Religious and Amorous “Apocalypses” in John Donne’s Metaphysical Imagination

  • Angela Locatelli
Part of the The New Middle Ages book series (TNMA)


This essay examines the poetry of John Donne in the light of its “apocalyptic” dimension, which will be here understood as a philosophical, literary, cultural, and experiential category. It also proposes a method for discerning the apocalyptic as a tone or theme in authors who are not usually classed in the genre. My discussion of “the apocalyptic” will be literary, rather than strictly theological; however, detailed reference to one of Donne’s sermons (on Apoc. 7:2–3) will confirm the unity of his mindset in approaching both the secular and the religious understanding of this subject. His imagination is imbued with apocalyptic fears vis à vis the deep uncertainties concerning traditional hierarchies that were driving the contemporary exploration of new worlds and new forms of knowledge in a still largely uncertain cognitive horizon. The experiences of a new beginning and of an incumbent end, specifically the experience of falling in love and of a moment of religious fervor followed by loss of love or of religious enthusiasm, cast a metaphorically “apocalyptic” light on Donne’s love poems, as well as on his religious poems and sermons.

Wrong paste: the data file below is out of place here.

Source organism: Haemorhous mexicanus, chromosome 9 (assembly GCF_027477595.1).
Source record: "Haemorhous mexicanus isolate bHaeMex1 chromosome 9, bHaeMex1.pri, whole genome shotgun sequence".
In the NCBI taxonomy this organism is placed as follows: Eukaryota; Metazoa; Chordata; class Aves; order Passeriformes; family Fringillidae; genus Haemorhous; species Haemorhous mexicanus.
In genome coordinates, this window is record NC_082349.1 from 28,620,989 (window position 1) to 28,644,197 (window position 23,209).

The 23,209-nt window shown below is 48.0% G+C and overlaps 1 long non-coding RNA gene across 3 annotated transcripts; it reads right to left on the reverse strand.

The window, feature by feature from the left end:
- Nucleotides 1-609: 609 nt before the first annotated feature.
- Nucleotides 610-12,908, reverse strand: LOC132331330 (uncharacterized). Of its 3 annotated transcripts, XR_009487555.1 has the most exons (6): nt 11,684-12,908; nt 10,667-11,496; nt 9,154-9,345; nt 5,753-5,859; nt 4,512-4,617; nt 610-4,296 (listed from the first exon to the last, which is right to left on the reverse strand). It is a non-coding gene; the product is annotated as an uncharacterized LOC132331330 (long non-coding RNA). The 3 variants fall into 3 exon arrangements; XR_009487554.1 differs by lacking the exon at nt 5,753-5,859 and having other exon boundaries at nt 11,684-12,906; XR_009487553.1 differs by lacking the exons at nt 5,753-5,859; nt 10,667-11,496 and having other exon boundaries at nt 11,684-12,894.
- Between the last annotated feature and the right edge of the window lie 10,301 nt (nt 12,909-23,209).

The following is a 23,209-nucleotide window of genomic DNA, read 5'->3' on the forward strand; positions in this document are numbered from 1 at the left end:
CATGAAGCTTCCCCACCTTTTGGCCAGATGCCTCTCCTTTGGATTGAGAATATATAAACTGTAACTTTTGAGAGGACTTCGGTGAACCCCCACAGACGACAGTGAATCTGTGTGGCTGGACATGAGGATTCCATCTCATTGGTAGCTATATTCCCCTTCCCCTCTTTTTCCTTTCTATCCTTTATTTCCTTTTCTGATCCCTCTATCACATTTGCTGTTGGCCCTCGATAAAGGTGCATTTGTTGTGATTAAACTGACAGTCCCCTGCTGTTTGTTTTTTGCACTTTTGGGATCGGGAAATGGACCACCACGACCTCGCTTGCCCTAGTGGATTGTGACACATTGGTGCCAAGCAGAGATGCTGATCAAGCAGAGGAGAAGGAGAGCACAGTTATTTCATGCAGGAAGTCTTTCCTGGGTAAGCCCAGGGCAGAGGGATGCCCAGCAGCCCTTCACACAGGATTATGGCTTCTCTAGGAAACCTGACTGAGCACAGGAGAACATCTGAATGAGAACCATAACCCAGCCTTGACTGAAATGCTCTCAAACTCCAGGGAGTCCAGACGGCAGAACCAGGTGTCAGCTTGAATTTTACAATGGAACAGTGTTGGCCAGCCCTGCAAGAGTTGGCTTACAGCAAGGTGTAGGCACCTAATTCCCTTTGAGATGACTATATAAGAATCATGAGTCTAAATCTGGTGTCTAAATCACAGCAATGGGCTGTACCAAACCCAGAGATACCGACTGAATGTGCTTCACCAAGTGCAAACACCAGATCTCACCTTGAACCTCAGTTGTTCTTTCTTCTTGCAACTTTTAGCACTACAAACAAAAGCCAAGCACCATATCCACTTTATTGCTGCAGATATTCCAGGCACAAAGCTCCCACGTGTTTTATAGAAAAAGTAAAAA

Copyright information

© The Author(s) 2019

Authors and Affiliations

  • Angela Locatelli
    • 1
  1. 1.University of BergamoBergamoItaly

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